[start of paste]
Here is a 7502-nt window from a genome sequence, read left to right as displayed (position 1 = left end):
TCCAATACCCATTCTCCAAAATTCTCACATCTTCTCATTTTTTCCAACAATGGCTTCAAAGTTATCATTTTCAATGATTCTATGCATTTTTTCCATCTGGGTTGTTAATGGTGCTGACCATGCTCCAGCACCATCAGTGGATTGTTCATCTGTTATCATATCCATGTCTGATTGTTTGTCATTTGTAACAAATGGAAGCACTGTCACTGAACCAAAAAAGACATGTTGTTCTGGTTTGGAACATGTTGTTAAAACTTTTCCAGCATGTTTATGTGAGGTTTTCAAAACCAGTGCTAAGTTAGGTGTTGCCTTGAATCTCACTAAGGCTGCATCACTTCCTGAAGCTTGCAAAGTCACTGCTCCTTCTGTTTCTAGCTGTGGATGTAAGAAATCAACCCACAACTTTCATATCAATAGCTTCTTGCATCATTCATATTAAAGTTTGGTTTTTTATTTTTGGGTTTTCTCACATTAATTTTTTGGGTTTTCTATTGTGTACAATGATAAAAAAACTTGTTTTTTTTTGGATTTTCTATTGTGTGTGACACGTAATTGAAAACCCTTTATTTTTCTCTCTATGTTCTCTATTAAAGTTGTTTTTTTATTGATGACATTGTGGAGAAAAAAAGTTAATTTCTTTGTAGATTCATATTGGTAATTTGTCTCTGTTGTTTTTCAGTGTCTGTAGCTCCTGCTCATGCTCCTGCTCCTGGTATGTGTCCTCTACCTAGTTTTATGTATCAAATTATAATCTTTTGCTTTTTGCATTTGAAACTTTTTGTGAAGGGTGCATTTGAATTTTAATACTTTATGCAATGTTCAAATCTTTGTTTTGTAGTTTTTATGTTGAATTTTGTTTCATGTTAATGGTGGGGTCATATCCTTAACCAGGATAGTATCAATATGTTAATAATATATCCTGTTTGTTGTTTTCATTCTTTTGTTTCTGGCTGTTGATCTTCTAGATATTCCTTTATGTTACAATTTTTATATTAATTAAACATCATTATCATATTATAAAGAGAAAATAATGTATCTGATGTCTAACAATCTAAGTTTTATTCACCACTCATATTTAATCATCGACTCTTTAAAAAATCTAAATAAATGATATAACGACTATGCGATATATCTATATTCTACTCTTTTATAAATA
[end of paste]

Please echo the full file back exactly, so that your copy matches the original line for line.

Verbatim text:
Here is a 7502-nt window from a genome sequence, read left to right as displayed (position 1 = left end):
TCCAATACCCATTCTCCAAAATTCTCACATCTTCTCATTTTTTCCAACAATGGCTTCAAAGTTATCATTTTCAATGATTCTATGCATTTTTTCCATCTGGGTTGTTAATGGTGCTGACCATGCTCCAGCACCATCAGTGGATTGTTCATCTGTTATCATATCCATGTCTGATTGTTTGTCATTTGTAACAAATGGAAGCACTGTCACTGAACCAAAAAAGACATGTTGTTCTGGTTTGGAACATGTTGTTAAAACTTTTCCAGCATGTTTATGTGAGGTTTTCAAAACCAGTGCTAAGTTAGGTGTTGCCTTGAATCTCACTAAGGCTGCATCACTTCCTGAAGCTTGCAAAGTCACTGCTCCTTCTGTTTCTAGCTGTGGATGTAAGAAATCAACCCACAACTTTCATATCAATAGCTTCTTGCATCATTCATATTAAAGTTTGGTTTTTTATTTTTGGGTTTTCTCACATTAATTTTTTGGGTTTTCTATTGTGTACAATGATAAAAAAACTTGTTTTTTTTTGGATTTTCTATTGTGTGTGACACGTAATTGAAAACCCTTTATTTTTCTCTCTATGTTCTCTATTAAAGTTGTTTTTTTATTGATGACATTGTGGAGAAAAAAAGTTAATTTCTTTGTAGATTCATATTGGTAATTTGTCTCTGTTGTTTTTCAGTGTCTGTAGCTCCTGCTCATGCTCCTGCTCCTGGTATGTGTCCTCTACCTAGTTTTATGTATCAAATTATAATCTTTTGCTTTTTGCATTTGAAACTTTTTGTGAAGGGTGCATTTGAATTTTAATACTTTATGCAATGTTCAAATCTTTGTTTTGTAGTTTTTATGTTGAATTTTGTTTCATGTTAATGGTGGGGTCATATCCTTAACCAGGATAGTATCAATATGTTAATAATATATCCTGTTTGTTGTTTTCATTCTTTTGTTTCTGGCTGTTGATCTTCTAGATATTCCTTTATGTTACAATTTTTATATTAATTAAACATCATTATCATATTATAAAGAGAAAATAATGTATCTGATGTCTAACAATCTAAGTTTTATTCACCACTCATATTTAATCATCGACTCTTTAAAAAATCTAAATAAATGATATAACGACTATGCGATATATCTATATTCTACTCTTTTATAAATA